The coach of Scottish Olympian Kirsty Gilmour, named in Great Britain's team for Rio, says it's "ridiculous" he can't accompany her to the Games.Dutchman Chris Bruil, who competed in the 2000 and 2004 Olympics, has been coaching Gilmour since just after the 2014 Commonwealth Games in Glasgow.
But he won't be with the 22-year-old at her first Olympics because of a lack of accreditation for individual coaches.
"In Holland we would never do that - we think it's ridiculous," Bruil said.
"That's just the system in the UK, and that's the way she has to work.
"I'm not able to coach her and we knew that up front. We have to try to make it the best we possibly can so she can work together with the GB coaches in Rio.''
Gilmour, ranked 15th in the world, has risen 22 places in the world rankings in the past year and is hoping to challenge for a medal in Rio.
Bruil, speaking to BBC Scotland, admits he finds the accreditation system frustrating, saying "we laugh about it" in Holland.
"That's the system and they won't change that," he added. "So I can't change the law or the system, I can only make sure she has the best preparation for her Olympics and I think we take it in the most positive way we can."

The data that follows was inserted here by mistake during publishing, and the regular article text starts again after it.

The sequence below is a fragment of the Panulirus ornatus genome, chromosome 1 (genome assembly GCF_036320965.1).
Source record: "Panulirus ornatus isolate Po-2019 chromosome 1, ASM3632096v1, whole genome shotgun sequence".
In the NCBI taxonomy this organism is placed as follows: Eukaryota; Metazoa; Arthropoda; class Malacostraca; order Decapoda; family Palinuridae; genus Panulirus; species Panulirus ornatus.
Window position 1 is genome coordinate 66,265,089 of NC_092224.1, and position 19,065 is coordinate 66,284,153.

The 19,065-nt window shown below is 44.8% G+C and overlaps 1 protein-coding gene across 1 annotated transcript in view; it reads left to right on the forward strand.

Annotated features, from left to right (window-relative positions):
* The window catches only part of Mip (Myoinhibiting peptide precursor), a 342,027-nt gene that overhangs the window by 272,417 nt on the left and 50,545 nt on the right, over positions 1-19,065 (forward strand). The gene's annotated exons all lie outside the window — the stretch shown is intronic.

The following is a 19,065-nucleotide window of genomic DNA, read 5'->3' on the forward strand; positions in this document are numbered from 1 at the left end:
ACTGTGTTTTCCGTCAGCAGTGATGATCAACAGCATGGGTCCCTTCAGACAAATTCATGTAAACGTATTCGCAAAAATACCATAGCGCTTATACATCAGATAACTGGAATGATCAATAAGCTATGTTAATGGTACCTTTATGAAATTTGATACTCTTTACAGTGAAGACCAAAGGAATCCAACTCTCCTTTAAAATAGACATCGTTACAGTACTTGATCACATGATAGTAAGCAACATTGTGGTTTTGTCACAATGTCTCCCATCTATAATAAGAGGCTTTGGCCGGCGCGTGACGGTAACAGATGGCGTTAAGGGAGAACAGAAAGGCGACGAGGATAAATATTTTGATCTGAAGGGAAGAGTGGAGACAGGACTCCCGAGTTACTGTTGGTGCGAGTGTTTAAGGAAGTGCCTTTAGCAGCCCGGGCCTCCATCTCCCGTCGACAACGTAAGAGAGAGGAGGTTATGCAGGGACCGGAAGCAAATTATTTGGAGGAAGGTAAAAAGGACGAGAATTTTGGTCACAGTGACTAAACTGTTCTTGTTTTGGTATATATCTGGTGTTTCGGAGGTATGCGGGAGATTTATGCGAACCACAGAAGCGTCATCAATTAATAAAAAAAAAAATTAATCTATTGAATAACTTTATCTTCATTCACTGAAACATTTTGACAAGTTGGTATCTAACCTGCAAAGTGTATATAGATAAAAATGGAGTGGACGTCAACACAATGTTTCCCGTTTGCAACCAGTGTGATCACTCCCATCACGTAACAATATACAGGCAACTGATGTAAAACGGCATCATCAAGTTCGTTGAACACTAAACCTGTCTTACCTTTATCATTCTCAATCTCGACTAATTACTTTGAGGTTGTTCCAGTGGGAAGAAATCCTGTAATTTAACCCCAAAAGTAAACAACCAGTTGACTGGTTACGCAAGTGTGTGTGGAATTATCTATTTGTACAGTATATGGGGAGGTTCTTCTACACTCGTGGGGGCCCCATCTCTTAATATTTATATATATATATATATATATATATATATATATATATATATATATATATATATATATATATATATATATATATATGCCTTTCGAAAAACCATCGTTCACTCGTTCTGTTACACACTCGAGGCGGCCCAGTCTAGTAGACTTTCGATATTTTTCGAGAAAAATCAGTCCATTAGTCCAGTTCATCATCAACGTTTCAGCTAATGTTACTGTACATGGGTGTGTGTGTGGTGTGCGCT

'A lot of dialogue between everyone - Gilmour'Jon Austin, performance director of GB Badminton & Badminton England, said restrictions on accreditation for individual coaches exist across all Olympic sports.
''There's limited accreditations in Rio for badminton as there is for all sports," he told BBC Scotland. "We have to consider how best to support the whole team which means we are not in a position to cater for individual coaches.
"We will be sending eight players and three coaches to the Olympics, all of whom will support the GB badminton team across the five events.
"Kirsty is an important part of the GB team and is fully engaged and fully integrated with the coaches and staff who will be supporting her in Rio."
Gilmour herself seems relaxed about the situation, despite not training in the same place as the GB coaches.
''Working with Chris has been really good over the last couple of years, but inevitably I will be working with the GB coaches come the Games," she said.
"I'm training up here in Glasgow and they're down in Milton Keynes, so there's a lot of communication, a lot of dialogue between everyone. We all know each other really well, we've got plans in place on how to go about match prep and everything, so we've got most things covered I think.''